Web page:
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SciShow takes you on a tour of Canada’s Bay of Fundy, home of the largest tidal range in the world.
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On Canada's eastern coast, tucked between the provinces of New Brunswick and Nova Scotia, lies the Bay of Fundy, a 270 kilometer-long body of water that is home to one of the strangest daily occurrences on Earth. It has the largest tidal range in the world. While the average difference between high tide and low tide is about 1 meter throughout the world, water levels in parts of this bay rise and fall by fourteen meters.

Over the course of six hours and thirteen minutes, the average time between each high and low tide in the Bay, tides move more than 160 billion metric tons of water. That's more than the combined flow of all the world's rivers put together. So, what exactly is going on here, and is there a way to harness all that energy?

We know that the gravitational pull of the moon--and, to a lesser extent, the sun--is responsible for creating the tides, but the daily phenomenon in the Bay of Fundy results from a perfect confluence of conditions that exaggerates the tides' effects, particularly the Bay's size and shape with a heavy-duty dose of really excellent timing. The Bay of Fundy is essentially a huge, earthen basin, and any liquid in the basin will rhythmically slosh back and forth once it's set in motion. It's called seiching--there's a whole word for it--sometimes oscillation, and it happens in most confined bodies of water, like lakes and bays, but the speed at which liquid oscillates depends on how long and deep the basin is that's holding it. As water oscillates, the surface will rise at one end of the basin, then at the other side, and then back again. In a bathtub, you may have noticed it takes a few seconds for water to oscillate in a single cycle, but in the Bay of Fundy, it takes about twelve and a half hours, which coincides almost exactly with the cycle of the tides as the waters of the Atlantic Ocean enter and leave the bay.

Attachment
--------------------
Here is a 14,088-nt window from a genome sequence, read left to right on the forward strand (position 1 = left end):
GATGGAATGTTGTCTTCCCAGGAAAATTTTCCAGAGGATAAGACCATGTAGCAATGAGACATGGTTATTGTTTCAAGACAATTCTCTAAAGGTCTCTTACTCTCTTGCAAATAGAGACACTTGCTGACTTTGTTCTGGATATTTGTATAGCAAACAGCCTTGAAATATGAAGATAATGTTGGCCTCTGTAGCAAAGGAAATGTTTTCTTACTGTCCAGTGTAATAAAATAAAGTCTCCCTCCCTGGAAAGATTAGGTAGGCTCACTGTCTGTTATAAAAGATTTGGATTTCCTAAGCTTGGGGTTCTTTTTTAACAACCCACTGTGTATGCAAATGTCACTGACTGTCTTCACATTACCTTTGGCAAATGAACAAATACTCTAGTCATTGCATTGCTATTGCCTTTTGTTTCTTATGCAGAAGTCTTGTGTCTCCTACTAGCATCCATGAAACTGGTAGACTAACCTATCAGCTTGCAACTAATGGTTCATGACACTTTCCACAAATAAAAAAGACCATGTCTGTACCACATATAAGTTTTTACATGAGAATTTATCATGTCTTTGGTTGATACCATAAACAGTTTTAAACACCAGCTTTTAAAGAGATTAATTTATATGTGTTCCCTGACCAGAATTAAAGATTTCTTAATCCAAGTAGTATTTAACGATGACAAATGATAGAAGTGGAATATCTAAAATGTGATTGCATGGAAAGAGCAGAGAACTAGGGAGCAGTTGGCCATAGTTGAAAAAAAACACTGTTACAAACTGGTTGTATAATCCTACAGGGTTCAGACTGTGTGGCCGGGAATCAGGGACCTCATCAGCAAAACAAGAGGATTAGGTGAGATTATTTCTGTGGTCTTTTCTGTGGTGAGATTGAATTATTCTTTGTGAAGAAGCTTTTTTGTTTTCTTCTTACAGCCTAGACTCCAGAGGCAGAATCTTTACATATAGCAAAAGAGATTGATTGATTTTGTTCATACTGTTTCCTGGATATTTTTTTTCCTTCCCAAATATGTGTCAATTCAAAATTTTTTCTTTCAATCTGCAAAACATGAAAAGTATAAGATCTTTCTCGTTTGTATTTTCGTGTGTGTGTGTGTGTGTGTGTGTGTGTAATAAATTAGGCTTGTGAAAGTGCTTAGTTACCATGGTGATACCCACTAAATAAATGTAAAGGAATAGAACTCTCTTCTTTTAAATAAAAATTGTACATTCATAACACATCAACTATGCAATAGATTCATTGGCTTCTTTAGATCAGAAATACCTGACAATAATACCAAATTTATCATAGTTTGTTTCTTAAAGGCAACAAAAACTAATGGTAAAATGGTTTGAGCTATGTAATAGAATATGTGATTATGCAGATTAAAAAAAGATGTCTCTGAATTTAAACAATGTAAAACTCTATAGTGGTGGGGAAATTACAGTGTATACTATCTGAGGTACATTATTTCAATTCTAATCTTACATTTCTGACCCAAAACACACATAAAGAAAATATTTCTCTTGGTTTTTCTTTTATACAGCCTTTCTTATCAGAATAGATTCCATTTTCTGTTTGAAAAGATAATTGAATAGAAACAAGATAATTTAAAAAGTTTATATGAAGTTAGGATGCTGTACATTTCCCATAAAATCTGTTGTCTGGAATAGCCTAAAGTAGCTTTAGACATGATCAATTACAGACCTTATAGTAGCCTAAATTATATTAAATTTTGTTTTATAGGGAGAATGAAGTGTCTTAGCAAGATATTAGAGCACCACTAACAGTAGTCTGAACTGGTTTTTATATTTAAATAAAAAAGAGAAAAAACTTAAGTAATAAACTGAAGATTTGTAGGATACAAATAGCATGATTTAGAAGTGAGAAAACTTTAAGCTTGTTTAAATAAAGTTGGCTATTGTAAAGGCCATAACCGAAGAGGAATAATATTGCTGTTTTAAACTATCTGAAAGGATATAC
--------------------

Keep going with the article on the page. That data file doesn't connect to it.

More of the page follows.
So, essentially, the natural oscillation of Fundy's water corresponds with, and is reinforced by, the tides. The effect is a lot like giving a couple of extra pushes to a kid on a swing: one push from behind when they're swinging forward, and an additional nudge in the opposite direction when they're headed back. And the shape of the Bay helps amplify this effect as well. Fundy's topography is kind of like a funnel, becoming both narrower and shallower in its northern portions, which helps force the water higher onto the shore.

Now, the movement of such huge volumes of water conveys an incredible amount of energy, and slowly, we're learning how to harness that energy, thanks to a tidal power plant in the Bay of Fundy that's only one of three such plants in the world. The power plant consists mainly of the kind of gated dam called a barrage that's built across an inlet of the Bay. When the tide comes in, the gates let the water flow into a huge reservoir. At high tide, the gates close, and that stored water is run through a system of turbines that spin to generate electricity.

But the barrage setup is particularly inefficient, and a host of marine wildlife, including a couple of whales, have been known to get trapped in the reservoir, so the next generation of tidal energy in the Bay of Fundy will include tidal turbines anchored to the ocean floor. They'll use the movement of flowing water to generate electricity in the same way that wind turbines use moving air, but because water is about eight hundred times more dense than air, tidal turbines don't have to spin as fast.

Since this whole phenomenon in the Bay of Fundy is driven mostly by the gravitational action of the moon, you might think of this useful byproduct of the tides as lunar power. In any case, it's just one more way in which the world is uniquely awesome.

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